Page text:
Buyer beware: no truer words have ever been spoken when it comes to the practice of purchasing a car. With scams galore, it can be difficult to know for sure that car you’ve got your eye on is up to par. An unfortunately common scam involves selling cars with flood damage—without recognizing that damage. 

You may think that because you live in a state without normal flooding, you’re safe, but unfortunately that isn’t the case.  According to a recent article in the Family Car Guide, what often happens “is dealers and salvage operators buy up flood-damaged cars on the cheap, clean them up and then send them to various parts of the country to be re-sold – without telling buyers about the cars’ flood history. This practice, sending the vehicle to multiple states to attempt to destroy any record of its damage, is called ‘title washing’ and is more common than you may think.”

Today, we’d like to share some tips to help you avoid falling victim to this scam. We’ve compiled these tips from our own experiences as well as from the experts at Edmunds and Family Car Guide.

Do a VINCheck through NICB. According to the National Insurance Crime Bureau (NICB), one of the best ways to guard against buying a flood-damaged vehicle is to learn everything you can about the particular car’s history, including whether it was declared salvage. To help consumers, the NICB created VINCheck, a free search of a car’s vehicle identification number (VIN) that can be accessed here.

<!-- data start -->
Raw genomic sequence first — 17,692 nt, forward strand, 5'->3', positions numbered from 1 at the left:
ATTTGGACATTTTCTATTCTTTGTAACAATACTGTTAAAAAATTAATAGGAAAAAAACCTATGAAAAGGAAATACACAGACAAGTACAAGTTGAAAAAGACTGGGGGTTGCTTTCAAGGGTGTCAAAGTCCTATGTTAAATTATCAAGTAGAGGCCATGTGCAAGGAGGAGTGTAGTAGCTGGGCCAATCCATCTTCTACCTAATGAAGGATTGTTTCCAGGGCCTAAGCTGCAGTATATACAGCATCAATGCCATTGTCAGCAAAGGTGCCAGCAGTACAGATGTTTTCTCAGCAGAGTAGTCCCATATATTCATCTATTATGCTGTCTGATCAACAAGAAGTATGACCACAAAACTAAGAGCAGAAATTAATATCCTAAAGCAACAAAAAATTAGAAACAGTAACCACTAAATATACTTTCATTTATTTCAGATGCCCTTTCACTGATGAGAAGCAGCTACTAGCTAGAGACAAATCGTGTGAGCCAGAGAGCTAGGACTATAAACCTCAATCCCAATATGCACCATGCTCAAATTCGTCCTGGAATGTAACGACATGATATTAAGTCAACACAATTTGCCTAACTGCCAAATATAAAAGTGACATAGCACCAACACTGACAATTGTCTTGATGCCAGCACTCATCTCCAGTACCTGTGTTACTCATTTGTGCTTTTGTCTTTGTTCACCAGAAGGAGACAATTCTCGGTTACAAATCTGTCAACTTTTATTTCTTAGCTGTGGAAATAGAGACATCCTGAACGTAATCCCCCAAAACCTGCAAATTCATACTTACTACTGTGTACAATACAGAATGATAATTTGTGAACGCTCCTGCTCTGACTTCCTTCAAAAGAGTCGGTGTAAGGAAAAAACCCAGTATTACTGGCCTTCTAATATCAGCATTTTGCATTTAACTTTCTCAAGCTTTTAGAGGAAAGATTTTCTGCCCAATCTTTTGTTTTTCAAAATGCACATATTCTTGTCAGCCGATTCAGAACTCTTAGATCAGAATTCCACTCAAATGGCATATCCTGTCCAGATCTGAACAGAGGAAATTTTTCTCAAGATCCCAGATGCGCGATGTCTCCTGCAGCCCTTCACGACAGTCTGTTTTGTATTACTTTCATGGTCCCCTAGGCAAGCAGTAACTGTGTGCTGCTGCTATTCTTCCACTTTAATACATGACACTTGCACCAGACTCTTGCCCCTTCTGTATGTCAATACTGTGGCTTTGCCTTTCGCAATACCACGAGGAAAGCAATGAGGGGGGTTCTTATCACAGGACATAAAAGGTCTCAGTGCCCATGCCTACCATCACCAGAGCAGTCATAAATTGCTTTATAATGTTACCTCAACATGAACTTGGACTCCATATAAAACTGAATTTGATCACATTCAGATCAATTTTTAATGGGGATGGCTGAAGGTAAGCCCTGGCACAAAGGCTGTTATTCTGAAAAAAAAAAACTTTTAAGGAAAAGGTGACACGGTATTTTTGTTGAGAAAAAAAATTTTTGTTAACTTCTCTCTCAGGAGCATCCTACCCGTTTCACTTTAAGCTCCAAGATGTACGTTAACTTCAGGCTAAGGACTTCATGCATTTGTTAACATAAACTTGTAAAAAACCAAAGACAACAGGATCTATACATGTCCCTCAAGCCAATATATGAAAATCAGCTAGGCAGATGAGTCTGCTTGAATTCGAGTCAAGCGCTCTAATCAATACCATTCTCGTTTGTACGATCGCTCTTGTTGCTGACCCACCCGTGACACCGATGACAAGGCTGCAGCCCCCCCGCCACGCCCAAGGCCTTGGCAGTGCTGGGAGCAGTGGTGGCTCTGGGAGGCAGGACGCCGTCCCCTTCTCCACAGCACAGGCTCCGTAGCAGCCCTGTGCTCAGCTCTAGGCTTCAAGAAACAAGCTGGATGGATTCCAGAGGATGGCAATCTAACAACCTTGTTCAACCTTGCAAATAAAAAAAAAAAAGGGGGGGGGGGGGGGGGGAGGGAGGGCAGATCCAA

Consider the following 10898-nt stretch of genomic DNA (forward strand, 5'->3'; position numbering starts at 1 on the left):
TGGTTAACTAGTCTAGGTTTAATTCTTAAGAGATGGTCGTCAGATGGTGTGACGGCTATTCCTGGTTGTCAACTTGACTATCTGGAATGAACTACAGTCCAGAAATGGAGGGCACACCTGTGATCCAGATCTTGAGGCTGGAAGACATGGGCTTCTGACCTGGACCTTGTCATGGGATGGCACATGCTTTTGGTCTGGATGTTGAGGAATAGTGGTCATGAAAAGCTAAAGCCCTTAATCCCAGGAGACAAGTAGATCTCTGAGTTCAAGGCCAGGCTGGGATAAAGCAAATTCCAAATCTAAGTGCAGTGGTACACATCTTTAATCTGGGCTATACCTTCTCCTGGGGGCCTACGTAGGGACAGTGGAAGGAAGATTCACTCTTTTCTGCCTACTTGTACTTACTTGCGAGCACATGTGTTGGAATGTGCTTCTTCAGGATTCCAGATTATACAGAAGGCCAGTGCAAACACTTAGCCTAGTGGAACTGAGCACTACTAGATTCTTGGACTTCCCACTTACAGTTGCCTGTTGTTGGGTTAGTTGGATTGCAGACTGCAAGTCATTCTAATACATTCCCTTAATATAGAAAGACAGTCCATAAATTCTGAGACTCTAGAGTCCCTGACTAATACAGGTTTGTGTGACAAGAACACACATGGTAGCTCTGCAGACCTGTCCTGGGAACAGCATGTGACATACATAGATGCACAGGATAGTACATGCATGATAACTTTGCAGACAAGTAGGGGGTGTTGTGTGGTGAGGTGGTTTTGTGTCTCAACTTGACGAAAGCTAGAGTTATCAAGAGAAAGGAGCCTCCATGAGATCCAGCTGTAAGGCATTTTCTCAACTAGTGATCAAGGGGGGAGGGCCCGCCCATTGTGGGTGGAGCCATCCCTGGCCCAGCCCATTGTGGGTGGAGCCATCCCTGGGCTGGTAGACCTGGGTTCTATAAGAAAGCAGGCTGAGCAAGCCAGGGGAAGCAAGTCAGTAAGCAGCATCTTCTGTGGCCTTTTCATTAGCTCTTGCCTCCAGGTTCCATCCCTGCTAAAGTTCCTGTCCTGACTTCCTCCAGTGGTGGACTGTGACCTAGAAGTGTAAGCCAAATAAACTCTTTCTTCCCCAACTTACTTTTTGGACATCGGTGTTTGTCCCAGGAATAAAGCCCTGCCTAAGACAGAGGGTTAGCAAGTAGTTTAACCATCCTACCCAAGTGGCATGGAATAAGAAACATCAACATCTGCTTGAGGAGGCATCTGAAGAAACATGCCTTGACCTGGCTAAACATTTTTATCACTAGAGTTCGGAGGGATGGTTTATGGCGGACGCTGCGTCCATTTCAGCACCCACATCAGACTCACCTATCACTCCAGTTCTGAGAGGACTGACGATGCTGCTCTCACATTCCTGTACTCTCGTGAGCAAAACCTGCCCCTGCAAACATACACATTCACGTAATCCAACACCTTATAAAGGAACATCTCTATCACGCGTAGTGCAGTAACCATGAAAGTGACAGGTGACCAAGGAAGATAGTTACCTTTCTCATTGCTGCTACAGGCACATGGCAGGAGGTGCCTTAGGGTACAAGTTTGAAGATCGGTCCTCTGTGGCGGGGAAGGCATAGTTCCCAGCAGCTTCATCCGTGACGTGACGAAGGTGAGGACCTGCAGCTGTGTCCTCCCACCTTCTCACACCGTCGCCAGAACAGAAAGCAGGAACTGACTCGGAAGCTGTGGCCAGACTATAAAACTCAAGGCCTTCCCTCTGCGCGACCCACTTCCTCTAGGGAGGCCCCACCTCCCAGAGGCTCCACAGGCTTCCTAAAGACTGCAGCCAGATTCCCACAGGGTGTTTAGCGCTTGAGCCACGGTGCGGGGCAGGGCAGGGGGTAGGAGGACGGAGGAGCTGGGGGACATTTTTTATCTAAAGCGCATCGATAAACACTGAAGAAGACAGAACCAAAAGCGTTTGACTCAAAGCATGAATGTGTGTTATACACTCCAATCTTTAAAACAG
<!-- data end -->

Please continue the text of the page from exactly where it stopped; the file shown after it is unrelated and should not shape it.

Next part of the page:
Only purchase from a reputable dealer. As tempting as deals from a private seller may be, it’s always smarter to work with well-known, reputable dealers based in your area. They will have not only online reviews but also local customers that you can talk to before deciding to purchase from them.

Know the signs of flood damage.
Smell. Unusual odors, like must or mold, may signal mildew buildup from prolonged exposure to water. Strong air freshener scents may be an attempt to cover these smells.
Look. Is the upholstery discolored? Large stains or differences in color between lower and upper upholstery sections may indicate that standing water was in the vehicle. 
Inspect. Look for evidence of rust and flaking metal in the undercarriage that would not normally be associated with late-model vehicles.
Get Dirty. Check of dirt in unusual places, like seat tracks, carpeting or in/around the glove compartment. You may even have an independent mechanic check for compacted dirt or mud in crevices and power steering pumps.


With these handy tips, you will be alert and knowledgeable when purchasing your next vehicle. What tips would you add to this list? Tweet them to us! 

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